How to make a list of grad schools?

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  • Thread starter TheKracken5
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  • #1
Hi all, so I am a junior studying mathematics/stats BS and I am trying to put together a list of grad schools to apply to but I don't know how many to apply to that would be reasonable. I really only want to apply to PhD programs because I am married with a child and I can't afford an expensive MS. I feel like my interests are pretty set (I used to have my interests all over the place). I want to study something in Biomathematics. I am very interest in computational neuroscience, biostatistics/epidemiology, statistical genetics ect. and I fear that if I apply to a PhD program this will make it really hard to switch fields. My goal job would be working along side scientists at a research hospital or lab, especially interested in neuroscience type studies using fmri and analyzing that Data.

Also is there a good way to figure out how hard certain grad schools are to get into? My current thinking is having 3 safety schools that I would like to go to, 3 that I feel like would be a good match and then a reach school or two. It's just that most schools other than the really competitive ones only have a few research professors in maybe one of the fields I am interesting in, and id rather not be locked in....But at a place like UCSF they have all of the fields I am interested in, but they are very hard to get into and if applying for a PhD you need to know what you want to study already...

Any advice is very appreciated.
 

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  • #2
Vanadium 50
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What did your advisor say when you asked him this?
 
  • #3
What did your advisor say when you asked him this?

My advisor basically just told me he went to Utah State for mathematical ecology and he liked the program and I should look into it, which I have and it is on my list.
I go to a small religious undergrad university and our advisors are really just for making sure you graduate on time (the church subsidizes the cost so they don't allow double majors or taking too long so they can accommodate as many people as they can). There are also no research opportunities here but I found a professor that might let me do individual study in Linear algebra.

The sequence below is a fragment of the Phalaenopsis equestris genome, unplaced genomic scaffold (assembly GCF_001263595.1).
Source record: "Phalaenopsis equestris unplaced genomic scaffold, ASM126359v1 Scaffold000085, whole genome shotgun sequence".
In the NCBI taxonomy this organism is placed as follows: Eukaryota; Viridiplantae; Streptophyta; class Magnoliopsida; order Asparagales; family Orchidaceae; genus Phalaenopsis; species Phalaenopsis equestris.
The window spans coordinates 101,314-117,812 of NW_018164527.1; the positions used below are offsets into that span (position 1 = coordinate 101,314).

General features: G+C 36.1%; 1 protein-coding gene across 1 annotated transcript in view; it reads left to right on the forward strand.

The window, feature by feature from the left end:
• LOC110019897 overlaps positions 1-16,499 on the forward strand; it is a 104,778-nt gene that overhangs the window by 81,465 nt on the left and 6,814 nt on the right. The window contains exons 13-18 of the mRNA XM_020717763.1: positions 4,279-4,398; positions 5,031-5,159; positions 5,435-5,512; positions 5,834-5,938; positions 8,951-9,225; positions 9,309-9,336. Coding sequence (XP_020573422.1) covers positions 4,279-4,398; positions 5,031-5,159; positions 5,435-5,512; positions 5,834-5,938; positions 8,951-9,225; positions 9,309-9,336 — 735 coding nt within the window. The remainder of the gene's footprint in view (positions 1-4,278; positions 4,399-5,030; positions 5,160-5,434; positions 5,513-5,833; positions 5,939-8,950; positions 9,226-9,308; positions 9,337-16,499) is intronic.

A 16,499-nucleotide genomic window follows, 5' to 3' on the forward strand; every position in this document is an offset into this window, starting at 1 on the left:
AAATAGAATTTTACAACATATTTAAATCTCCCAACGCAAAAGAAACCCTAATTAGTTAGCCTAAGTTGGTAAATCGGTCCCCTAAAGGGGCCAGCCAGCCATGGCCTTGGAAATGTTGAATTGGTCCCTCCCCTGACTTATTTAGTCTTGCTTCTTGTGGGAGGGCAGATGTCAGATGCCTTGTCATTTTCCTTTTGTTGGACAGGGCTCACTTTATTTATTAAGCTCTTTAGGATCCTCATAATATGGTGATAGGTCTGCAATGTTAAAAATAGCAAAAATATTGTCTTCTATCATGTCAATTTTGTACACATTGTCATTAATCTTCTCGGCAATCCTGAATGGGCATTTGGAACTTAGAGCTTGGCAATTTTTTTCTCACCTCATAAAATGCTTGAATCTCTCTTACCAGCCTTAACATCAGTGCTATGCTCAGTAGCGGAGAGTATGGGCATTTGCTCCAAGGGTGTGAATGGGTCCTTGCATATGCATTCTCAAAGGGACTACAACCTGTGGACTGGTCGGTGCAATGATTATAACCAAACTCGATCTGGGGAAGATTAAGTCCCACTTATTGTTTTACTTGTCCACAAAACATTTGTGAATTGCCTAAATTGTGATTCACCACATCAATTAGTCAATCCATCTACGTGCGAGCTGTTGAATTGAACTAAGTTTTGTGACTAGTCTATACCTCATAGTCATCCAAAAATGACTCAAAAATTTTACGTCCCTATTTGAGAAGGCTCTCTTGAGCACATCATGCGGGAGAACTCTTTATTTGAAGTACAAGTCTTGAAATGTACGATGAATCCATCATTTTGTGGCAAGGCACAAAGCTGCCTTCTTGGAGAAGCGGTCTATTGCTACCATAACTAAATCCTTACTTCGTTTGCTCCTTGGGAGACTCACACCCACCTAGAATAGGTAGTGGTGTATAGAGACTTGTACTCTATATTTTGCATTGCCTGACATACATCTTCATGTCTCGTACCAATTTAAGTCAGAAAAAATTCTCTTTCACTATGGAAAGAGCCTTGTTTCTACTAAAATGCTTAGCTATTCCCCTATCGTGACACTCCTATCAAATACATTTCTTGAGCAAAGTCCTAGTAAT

• #4
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The thing is, your advisor knows - or should know - something about your interests, strengths and weaknesses, and knows - or should know - the field: who is working on what. It is much easier for PF to start from your advisor and refine his advice than to make this up out of whole cloth.
 
  • #5
All that matters is if there is an advisor at the school who is competent and does stuff you're interested in. The rankings are nonsense for graduate school, as universities all have different specialties. My undergraduate institution had a middling ranking, but was best in the world or top tier for several baroque subfields. If you were interested in those subfields, going there would be infinitely better than going to Harvard or MIT for the same subject, assuming those schools even had a professional working in it.

Current school I'm at is not top 10, but none of the top 10 schools have faculty who work in my sub area, and my adviser is considered one of the best if not the best in this subject. I specifically came here to work with him.
 
  • #6
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One technique for solving the "multiple, exclusive interests" problem is to apply separately to different schools in each of the fields. Say you find a strong computational neuroscience program - apply to that as if that's your primary interest. Then find a strong biostatistics program and apply to that the same way. If you get into only one, the decision has been made for you. It's only if you get into both (or all in your case) that you really have a choice to stress about. And even then, you have the added assistance of being able to factor in the qualities of each program into your decision. You might also find that during the process, one particular path becomes much more appealing that then others.

There's no clear way to know precisely how difficult a particular program may be to get into. In those programs where there's only one person or a small group of people that are working on the thing that you want to do, you could have a stellar application and not get in simply because they're not accepting any new students into that group that year. Conversely, a popular program may seem like a challenge to get into, but if they're taking in a large number of students you might be competitive. Really, you have to do your research to figure things like this out. If possible visit your top choices and spend time speaking with people there and this can help you get an idea of how competitive you'll really be.
 

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